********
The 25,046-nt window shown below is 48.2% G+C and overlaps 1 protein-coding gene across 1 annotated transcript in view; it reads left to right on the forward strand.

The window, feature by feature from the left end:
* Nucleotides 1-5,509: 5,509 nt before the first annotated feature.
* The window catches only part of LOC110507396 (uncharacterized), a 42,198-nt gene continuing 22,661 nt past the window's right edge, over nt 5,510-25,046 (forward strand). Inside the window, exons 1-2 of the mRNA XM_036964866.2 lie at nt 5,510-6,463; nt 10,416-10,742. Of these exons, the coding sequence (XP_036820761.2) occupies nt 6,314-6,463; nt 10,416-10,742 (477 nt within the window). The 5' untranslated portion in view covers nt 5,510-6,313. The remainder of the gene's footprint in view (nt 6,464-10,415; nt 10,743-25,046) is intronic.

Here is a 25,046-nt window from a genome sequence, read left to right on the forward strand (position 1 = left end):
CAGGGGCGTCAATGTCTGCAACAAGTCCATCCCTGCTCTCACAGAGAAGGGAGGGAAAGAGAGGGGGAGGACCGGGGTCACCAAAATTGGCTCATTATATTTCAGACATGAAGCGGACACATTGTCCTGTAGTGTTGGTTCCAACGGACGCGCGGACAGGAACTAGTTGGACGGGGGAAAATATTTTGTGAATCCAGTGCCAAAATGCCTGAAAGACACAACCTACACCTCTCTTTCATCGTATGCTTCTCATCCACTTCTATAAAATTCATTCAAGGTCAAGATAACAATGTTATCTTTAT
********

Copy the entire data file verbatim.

The 25,046-nt window shown below is 48.2% G+C and overlaps 1 protein-coding gene across 1 annotated transcript in view; it reads left to right on the forward strand.

The window, feature by feature from the left end:
* Nucleotides 1-5,509: 5,509 nt before the first annotated feature.
* The window catches only part of LOC110507396 (uncharacterized), a 42,198-nt gene continuing 22,661 nt past the window's right edge, over nt 5,510-25,046 (forward strand). Inside the window, exons 1-2 of the mRNA XM_036964866.2 lie at nt 5,510-6,463; nt 10,416-10,742. Of these exons, the coding sequence (XP_036820761.2) occupies nt 6,314-6,463; nt 10,416-10,742 (477 nt within the window). The 5' untranslated portion in view covers nt 5,510-6,313. The remainder of the gene's footprint in view (nt 6,464-10,415; nt 10,743-25,046) is intronic.

Here is a 25,046-nt window from a genome sequence, read left to right on the forward strand (position 1 = left end):
CAGGGGCGTCAATGTCTGCAACAAGTCCATCCCTGCTCTCACAGAGAAGGGAGGGAAAGAGAGGGGGAGGACCGGGGTCACCAAAATTGGCTCATTATATTTCAGACATGAAGCGGACACATTGTCCTGTAGTGTTGGTTCCAACGGACGCGCGGACAGGAACTAGTTGGACGGGGGAAAATATTTTGTGAATCCAGTGCCAAAATGCCTGAAAGACACAACCTACACCTCTCTTTCATCGTATGCTTCTCATCCACTTCTATAAAATTCATTCAAGGTCAAGATAACAATGTTATCTTTAT